Scripps Health patients and doctors made history by participating in the first intercontinental kidney transplant paired donor chain, which started with a man in Greece and has grown to involve 10 organ donors and recipients.
The achievement was announced today at news conferences held at Scripps Green Hospital in La Jolla, Calif., and at the Embassy of Greece in Washington, D.C.
“This is a new and exciting era in organ transplantation,” said Christopher Marsh, chief of transplant surgery at Scripps Green. “I hope this example motivates more people to donate their kidney to save lives.”
Expanding the pool of available donors beyond family circles and even national borders means patients will spend less time undergoing dialysis and on organ transplant waiting lists.
“Everyone at the transplant center at Scripps Green is thrilled to be part of this new breakthrough approach that gets patients transplanted sooner,” said Scripps Clinic transplant surgeon Jonathan Fisher, M.D., who participated in the news conference in Washington. “Dialysis can keep you alive, but a kidney transplant can give you your life back.”
Five lives already saved
Already, the chain has saved five lives and involved four medical centers spread across the United States.
In San Diego County, Genene Wiebe, a 49-year-old mother of four from San Marcos, donated one of her kidneys to an Ohio woman on May 21. Her friend Bernard Tatum, 58, of San Diego, received a kidney from a man in Kentucky several weeks earlier.
Both procedures were performed at Scripps Green by Drs. Fisher, Marsh and Randolph Schaffer , who were all ranked among the top 1 percent of transplant surgeons in U.S. News & World Report’s “Top Doctors” list in 2011.
Donor chain started by patient from Greece
The chain began when Greek patient Michalis Helmis received a kidney from an altruistic living donor – a 31-year-old woman from Oklahoma – after his wife agreed to give one of her kidneys to a 57-year-old man in Pennsylvania. That man’s 43-year-old friend then gave one of his kidneys to a 57-year-old woman in Louisville, Ky. That woman’s husband then gave one of his kidneys to Tatum in San Diego.
The chain is scheduled to continue with three more kidney paired donations and transplants in Atlanta and Denver, according to the Alliance for Paired Donation which arranged the exchanges.
Such exchanges have become more common in recent years as kidney patients have sought new ways to obtain healthy organs after failing to identify a relative who is a good match or spending years on a waiting list for organs from dead donors. Kidney paired donations occur when a donor who is incompatible with their designated recipient promises to donate their kidney to a stranger in order to enable their designee to receive a compatible kidney from another stranger.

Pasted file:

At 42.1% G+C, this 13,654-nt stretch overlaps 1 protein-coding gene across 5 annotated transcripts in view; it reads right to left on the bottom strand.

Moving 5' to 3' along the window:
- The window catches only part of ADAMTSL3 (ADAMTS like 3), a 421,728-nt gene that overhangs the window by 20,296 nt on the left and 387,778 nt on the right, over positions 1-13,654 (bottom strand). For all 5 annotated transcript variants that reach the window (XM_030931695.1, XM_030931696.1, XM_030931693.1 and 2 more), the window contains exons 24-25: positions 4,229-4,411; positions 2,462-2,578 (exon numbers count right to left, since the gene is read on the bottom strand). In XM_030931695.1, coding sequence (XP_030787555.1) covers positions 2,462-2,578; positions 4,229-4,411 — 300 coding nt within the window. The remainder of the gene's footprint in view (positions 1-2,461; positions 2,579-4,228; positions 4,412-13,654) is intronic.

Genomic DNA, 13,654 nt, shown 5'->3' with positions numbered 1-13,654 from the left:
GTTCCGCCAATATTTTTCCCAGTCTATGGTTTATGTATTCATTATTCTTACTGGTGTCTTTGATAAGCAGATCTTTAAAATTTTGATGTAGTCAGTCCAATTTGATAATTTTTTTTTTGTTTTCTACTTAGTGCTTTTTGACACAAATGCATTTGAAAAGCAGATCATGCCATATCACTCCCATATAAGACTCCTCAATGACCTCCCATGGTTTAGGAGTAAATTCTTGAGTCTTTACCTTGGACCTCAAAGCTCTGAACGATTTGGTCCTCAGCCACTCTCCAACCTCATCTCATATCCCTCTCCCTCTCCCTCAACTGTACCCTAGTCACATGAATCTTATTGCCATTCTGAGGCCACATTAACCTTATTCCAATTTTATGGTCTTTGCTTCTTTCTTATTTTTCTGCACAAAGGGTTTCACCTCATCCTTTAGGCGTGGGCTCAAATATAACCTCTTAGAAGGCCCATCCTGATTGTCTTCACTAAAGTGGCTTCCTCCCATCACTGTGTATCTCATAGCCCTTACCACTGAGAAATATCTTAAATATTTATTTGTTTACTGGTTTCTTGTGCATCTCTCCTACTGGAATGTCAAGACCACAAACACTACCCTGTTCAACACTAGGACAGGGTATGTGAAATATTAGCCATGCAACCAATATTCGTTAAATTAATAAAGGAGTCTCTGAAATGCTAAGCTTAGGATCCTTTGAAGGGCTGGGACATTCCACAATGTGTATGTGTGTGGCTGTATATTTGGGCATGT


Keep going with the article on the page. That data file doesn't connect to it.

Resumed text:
Previous efforts to expand the pool of potential paired donation participants internationally have been blocked by national laws restricting the movement of organs across borders in order to prevent nefarious organ trafficking.
The newly announced intercontinental chain was made possible only after officials in Greece changed a law that required Greek patients to receive donated organs from close relatives. The move opened the door for the Greek national health insurance system to pay for Helmis’ transplant and his wife’s organ donation, which both occurred in Ohio.
San Diego kidney transplant born out of friendship
Tatum’s transplant occurred after Wiebe, on her own, began searching for a way to help her sick friend. The two knew each other through Mesa View Baptist Church in the Rancho Bernardo area of San Diego, where Tatum serves as chairman of the board of trustees and Wiebe works as an administrative assistant.
“I found out that my kidney was too small to donate to Bernard, but I was willing to do a pairing,” Wiebe said. “It was on my heart to help him. I knew what kind of a difference it would make to him.”
Tatum said he was overwhelmed when Wiebe revealed her plans.
“To give someone else life by sacrificing a part of you, that is probably the greatest gift anyone can give,” said Tatum, who was on dialysis and an organ transplant waiting list for two years and one month before receiving his new kidney on May 1.
Founded in 1990, the transplant center at Scripps Green offers kidney, pancreas, liver and blood stem cell transplants, as well as leading edge clinical research. Surgeons at the hospital performed 35 kidney transplants in 2011. More than 340 Scripps Green patients are currently on the waiting list for new kidneys,
Scripps Green also offers kidney paired donor exchanges to all qualified donors and recipients. The medical center made history in 2009 when it became the first San Diego hospital to perform a three-way, kidney paired donor exchange among six people.
About Scripps Health
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